The Harris County Emergency Services District 48 Fire Department (HCESD 48), the American Red Cross, Kingsland Baptist Church and Katy Area Community Emergency Response Team (CERT) members all went door-to-door Saturday to alert residents in the Memorial Parkway community about the importance of having working smoke alarms and to install new detectors in homes where needed — as part of the Home Fire Prevention Campaign.
HCESD 48 firefighters and volunteers, totaling just under 40 people, from the Texas Gulf Coast Red Cross chapter, Kingsland Baptist Church’s 2BecomingOne group and Katy Area CERT started by meeting at the HCESD 48’s Station 3 on Westgreen, and then divided into several teams on separate routes through select sections of the Memorial Parkway community.
Some groups installed the smoke alarms and Carbon Monoxide (CO) detectors while other groups moved ahead of them to identify houses who wanted to have their systems checked. Each team thoroughly checked each house and then installed the needed alarms and detectors if the homeowners alarms were either out of date or not operating properly. Each team also helped the families we met establish an exit plan for when the alarms sound and expressed the importance of practicing that plan multiple times a year.
With the help of Kingsland Baptist Church donating additional funds and a partnership with Ace Hardware – Cinco Ranch, we were able to provide more than the three alarms the Red Cross program provides. All said and done, we installed 172 smoke alarms, comprised of both ionization and photo electric alarms and an additional 45 CO detectors for added safety in the home.
Because no one can know when a fire will occur or what type of fire they will have in their home, virtually every recognized fire authority and safety expert – including the International Association of Fire Chiefs (IAFC), the National Fire Protection Association (NFPA), the U.S. Fire Administration (USFA), Consumer Product Safety Commission (CPSC) and Underwriters Laboratories (UL) – recommend having both photoelectric and ionization alarms for optimal protection against flaming and smoldering fires.
Ionization smoke alarms are generally more responsive to flaming fires. Ionization-type smoke alarms have a small amount of radioactive material between two electrically charged plates, which ionizes the air and causes current to flow between the plates. When smoke enters the chamber, it disrupts the flow of ions, thus reducing the flow of current and activating the alarm.
Photoelectric smoke alarms are generally more responsive to fires that begin with a long period of smoldering (called “smoldering fires”). Photoelectric-type alarms aim a light source into a sensing chamber at an angle away from the sensor. Smoke enters the chamber, reflecting light onto the light sensor; triggering the alarm.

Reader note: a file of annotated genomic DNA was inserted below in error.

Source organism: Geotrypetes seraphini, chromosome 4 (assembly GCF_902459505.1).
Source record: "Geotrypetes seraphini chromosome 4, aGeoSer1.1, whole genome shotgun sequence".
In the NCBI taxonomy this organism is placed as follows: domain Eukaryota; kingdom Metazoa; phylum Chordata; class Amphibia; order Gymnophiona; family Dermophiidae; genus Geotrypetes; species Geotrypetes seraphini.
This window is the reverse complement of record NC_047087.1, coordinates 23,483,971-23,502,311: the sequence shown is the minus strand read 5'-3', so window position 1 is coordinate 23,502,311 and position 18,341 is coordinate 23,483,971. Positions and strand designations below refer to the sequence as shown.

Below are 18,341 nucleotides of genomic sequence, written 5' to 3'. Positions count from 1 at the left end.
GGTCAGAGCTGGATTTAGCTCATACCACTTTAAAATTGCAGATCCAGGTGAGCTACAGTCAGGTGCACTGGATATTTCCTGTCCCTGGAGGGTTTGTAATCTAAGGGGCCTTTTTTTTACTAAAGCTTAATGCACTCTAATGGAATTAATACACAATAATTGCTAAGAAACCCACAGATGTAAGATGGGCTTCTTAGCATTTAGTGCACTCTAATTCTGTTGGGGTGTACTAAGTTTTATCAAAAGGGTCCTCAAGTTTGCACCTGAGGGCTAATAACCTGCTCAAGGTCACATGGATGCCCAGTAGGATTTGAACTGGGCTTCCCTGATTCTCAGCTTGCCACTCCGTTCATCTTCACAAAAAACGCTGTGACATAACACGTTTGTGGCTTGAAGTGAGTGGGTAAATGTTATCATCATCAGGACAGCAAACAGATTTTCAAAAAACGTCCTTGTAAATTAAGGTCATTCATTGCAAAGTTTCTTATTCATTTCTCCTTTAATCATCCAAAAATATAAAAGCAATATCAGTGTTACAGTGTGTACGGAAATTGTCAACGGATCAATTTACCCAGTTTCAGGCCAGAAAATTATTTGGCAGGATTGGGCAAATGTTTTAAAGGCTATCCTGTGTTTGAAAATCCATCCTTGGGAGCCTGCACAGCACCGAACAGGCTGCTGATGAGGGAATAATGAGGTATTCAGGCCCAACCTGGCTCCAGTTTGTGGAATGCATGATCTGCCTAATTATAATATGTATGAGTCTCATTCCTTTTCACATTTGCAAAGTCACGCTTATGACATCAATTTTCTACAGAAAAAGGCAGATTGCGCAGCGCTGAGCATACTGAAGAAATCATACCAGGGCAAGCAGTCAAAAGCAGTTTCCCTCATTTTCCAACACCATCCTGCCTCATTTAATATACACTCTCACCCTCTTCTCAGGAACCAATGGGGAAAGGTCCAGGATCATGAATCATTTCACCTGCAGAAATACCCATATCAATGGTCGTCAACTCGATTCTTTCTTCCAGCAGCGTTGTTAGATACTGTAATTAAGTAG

Dedicated volunteers of the American Red Cross preparing for the blitz.
“The goal for the Home Fire Prevention Campaign, launched by the Red Cross, is to install 5,000 smoke alarms in the Texas Gulf Coast Region by June and overall to help reduce fire deaths by 25 percent by 2019,” said Jeff Stuart with the American Red Cross.
HCESD 48 noticed over the last several months an increase in residential fires where residents were barely escaping their homes, because they didn’t have working smoke alarms.
“Looking at the data from some of our recent fires, we believe that there were probably several homes in the area that didn’t have working smoke alarms installed,” Fire Chief Jeff Hevey said. “This is a big concern.”
Commissioner Derrick Hughes and Brett Fossum talking about the importance of the smoke alarms with Lt. Simon VanDyk
ESD 48 Commissioner, Derrick Hughes, noted, “Typically, we meet people on their worst day — when a disaster has already happened,” Hughes said. “This blitz gives the department an opportunity to get out and meet our neighbors and educate them on ways to keep them from having a disaster.” He also noted his surprise at just how many homes we found at no alarms or detectors what so ever.
Residents in the area were very receptive in letting the volunteers and the fire department into their homes to check their smoke alarms and install new ones. Many residents were unaware that they had outdated smoke alarms and were very interested to hear what steps they should take in the future to maintain their smoke alarms.
Reports have revealed that in Texas alone, 27 percent of fatal residential structure fires did not have smoke alarm systems present. This number may seem shocking to many, but national statistics show that fires with no working smoke alarms caused an average of 940 deaths per year.
The Smoke Alarm Blitz is just one of many efforts the HCESD 48 Fire Department is planning to increase safety awareness in the Katy area. Lt. Simon Vandyk said a top priority is to bring more programs like the blitz to the area within the coming year.
“We are always looking for opportunities like the American Red Cross’ Home Fire Prevention Campaign,” he said. “I’ve been working in the Katy area as a volunteer firefighter for years, and I’m extremely excited to see that the HCESD 48 commissioners are very supportive in helping us to move toward becoming a fire department of the future, by allowing us to execute and implement safety programs like this.”
Within a week of the blitz, we’ve already had numerous requests for us to bring this program to neighborhoods in the Katy area.
If you would like this program to come to your neighborhood, please watch this video and contact us at CommunityTeam@hcesd48.org or on our Non-Emergency number (281)-578-2518.